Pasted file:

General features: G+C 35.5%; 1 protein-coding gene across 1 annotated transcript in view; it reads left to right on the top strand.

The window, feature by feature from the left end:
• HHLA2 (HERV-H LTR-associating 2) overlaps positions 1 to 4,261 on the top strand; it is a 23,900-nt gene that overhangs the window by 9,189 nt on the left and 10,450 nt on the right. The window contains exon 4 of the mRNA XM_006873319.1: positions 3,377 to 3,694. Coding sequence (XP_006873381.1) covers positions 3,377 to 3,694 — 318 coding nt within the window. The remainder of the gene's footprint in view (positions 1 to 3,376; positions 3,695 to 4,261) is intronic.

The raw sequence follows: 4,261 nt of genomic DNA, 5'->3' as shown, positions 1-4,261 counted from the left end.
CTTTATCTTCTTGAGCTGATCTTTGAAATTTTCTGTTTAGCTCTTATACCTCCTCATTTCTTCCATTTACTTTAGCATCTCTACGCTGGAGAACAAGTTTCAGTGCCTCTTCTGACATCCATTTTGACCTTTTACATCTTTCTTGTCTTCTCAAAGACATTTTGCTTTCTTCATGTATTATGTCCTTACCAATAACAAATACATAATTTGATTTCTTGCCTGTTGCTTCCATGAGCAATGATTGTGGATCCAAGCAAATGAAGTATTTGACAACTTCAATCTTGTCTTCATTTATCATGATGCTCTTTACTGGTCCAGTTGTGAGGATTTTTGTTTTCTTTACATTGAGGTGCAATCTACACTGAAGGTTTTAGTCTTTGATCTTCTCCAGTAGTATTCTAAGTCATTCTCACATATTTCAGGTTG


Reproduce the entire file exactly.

General features: G+C 35.5%; 1 protein-coding gene across 1 annotated transcript in view; it reads left to right on the top strand.

The window, feature by feature from the left end:
• HHLA2 (HERV-H LTR-associating 2) overlaps positions 1 to 4,261 on the top strand; it is a 23,900-nt gene that overhangs the window by 9,189 nt on the left and 10,450 nt on the right. The window contains exon 4 of the mRNA XM_006873319.1: positions 3,377 to 3,694. Coding sequence (XP_006873381.1) covers positions 3,377 to 3,694 — 318 coding nt within the window. The remainder of the gene's footprint in view (positions 1 to 3,376; positions 3,695 to 4,261) is intronic.

The raw sequence follows: 4,261 nt of genomic DNA, 5'->3' as shown, positions 1-4,261 counted from the left end.
CTTTATCTTCTTGAGCTGATCTTTGAAATTTTCTGTTTAGCTCTTATACCTCCTCATTTCTTCCATTTACTTTAGCATCTCTACGCTGGAGAACAAGTTTCAGTGCCTCTTCTGACATCCATTTTGACCTTTTACATCTTTCTTGTCTTCTCAAAGACATTTTGCTTTCTTCATGTATTATGTCCTTACCAATAACAAATACATAATTTGATTTCTTGCCTGTTGCTTCCATGAGCAATGATTGTGGATCCAAGCAAATGAAGTATTTGACAACTTCAATCTTGTCTTCATTTATCATGATGCTCTTTACTGGTCCAGTTGTGAGGATTTTTGTTTTCTTTACATTGAGGTGCAATCTACACTGAAGGTTTTAGTCTTTGATCTTCTCCAGTAGTATTCTAAGTCATTCTCACATATTTCAGGTTG